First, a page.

Pony Stars – The Showbox (Seattle, WA)
Whither Max Johnston? A veteran of latter-day Uncle Tupelo and then Wilco before being dismissed shortly after completion of Wilco’s new opus Being There, the talented multi-instrumentalist recently spent a couple weeks on the road with his sister, Michelle Shocked, as a part-time player in her band and opening the shows with his own trio, the Pony Stars.
Based in Kentucky, the Pony Stars are an appropriately backwoodsy outfit, unpolished and unprofessional yet plainly engaging in their own casual way. Johnston remains an ace-in-the-hole for whoever he’s playing with, trading back and forth between fiddle, banjo, dobro and acoustic guitar with ease and soaking the Pony Stars’ sound in mountain-music traditionalism. That angle is played up further by Herb Reith, whose worn-out railroad cap seemed a visual incarnation of the raggedy sounds he put forth on mandolin, banjo and harmonica.
Reith’s lead vocals on a couple songs were equally torn and tattered; Johnston seemed somewhat more able as a singer, taking control on the opening “Jesus Christ Listens Always” and a well-chosen cover of Billy Joe Shaver’s “Omaha”. The band was at its best, however, when the mike was turned over to Andy Mason, who, unlike his bandmates, stuck to just one instrument (acoustic guitar) but more than made up for it with a richly melodic voice that made “Meet Me In Cincinnati” and “Make Me Feel So Strong” the standouts of the set.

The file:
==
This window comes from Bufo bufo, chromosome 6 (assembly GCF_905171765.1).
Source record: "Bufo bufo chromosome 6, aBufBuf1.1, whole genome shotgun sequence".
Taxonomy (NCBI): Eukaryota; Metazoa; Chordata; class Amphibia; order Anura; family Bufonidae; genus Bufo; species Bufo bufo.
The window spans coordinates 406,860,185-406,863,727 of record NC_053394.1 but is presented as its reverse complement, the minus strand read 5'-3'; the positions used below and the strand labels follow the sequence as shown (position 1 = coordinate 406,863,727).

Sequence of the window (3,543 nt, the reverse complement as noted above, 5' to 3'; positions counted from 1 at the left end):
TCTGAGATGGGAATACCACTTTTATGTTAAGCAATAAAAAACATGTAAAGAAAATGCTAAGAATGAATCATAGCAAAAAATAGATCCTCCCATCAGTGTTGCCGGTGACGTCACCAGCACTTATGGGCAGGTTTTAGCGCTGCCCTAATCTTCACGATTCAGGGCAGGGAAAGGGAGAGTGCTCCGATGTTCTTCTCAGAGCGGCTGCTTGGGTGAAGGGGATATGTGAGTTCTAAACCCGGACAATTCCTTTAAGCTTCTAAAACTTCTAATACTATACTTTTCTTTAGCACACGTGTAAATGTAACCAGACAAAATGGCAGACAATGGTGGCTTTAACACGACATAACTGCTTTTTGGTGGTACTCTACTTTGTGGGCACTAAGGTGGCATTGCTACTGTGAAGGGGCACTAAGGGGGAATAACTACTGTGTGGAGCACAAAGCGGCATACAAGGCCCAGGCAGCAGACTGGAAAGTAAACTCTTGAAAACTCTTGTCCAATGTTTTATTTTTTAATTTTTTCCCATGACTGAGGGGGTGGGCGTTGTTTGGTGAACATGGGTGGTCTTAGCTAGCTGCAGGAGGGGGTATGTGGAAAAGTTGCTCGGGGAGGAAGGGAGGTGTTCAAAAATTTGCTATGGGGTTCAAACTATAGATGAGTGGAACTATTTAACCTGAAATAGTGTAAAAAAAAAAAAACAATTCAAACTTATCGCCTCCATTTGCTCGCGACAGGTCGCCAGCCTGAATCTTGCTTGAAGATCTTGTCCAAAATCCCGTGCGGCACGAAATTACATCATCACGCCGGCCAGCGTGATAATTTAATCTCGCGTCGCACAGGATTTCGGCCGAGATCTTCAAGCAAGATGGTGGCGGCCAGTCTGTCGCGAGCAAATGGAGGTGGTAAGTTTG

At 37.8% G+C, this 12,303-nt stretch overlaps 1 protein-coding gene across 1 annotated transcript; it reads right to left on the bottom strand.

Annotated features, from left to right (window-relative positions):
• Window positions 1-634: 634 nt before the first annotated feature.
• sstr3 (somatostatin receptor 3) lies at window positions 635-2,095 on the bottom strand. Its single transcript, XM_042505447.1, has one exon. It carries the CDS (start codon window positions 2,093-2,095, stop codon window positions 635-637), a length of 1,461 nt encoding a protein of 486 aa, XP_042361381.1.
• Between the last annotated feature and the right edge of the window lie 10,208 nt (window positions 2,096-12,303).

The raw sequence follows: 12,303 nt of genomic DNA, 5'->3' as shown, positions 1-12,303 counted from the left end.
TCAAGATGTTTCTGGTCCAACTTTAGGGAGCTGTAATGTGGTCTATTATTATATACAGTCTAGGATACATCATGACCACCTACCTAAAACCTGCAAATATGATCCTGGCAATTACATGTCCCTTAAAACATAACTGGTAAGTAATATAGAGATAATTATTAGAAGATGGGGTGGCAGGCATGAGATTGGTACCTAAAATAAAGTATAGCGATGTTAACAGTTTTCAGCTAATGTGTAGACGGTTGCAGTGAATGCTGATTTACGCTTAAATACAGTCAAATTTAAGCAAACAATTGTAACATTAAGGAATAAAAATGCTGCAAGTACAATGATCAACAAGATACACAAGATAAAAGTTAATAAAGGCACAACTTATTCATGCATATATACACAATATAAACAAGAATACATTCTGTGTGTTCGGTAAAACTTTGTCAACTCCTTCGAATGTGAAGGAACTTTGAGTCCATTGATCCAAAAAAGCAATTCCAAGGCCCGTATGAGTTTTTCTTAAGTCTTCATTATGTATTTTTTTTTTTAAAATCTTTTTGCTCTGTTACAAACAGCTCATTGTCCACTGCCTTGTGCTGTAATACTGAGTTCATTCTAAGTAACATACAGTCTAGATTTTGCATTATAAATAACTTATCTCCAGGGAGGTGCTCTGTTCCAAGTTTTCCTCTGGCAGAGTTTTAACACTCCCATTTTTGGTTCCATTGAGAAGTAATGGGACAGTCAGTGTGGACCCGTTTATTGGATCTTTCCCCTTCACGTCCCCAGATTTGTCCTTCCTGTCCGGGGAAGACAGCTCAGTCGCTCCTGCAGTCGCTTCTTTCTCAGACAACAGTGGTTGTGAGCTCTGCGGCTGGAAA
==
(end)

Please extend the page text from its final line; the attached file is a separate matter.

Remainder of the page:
The trio finished up with Johnston sawing his way through a couple of traditional fiddle tunes. Whether the Pony Stars are a one-off or a going concern remains to be seen, but their auspicious touring debut seems enjoyable enough to charm the sold-out audiences turning out to see Max’s big sister.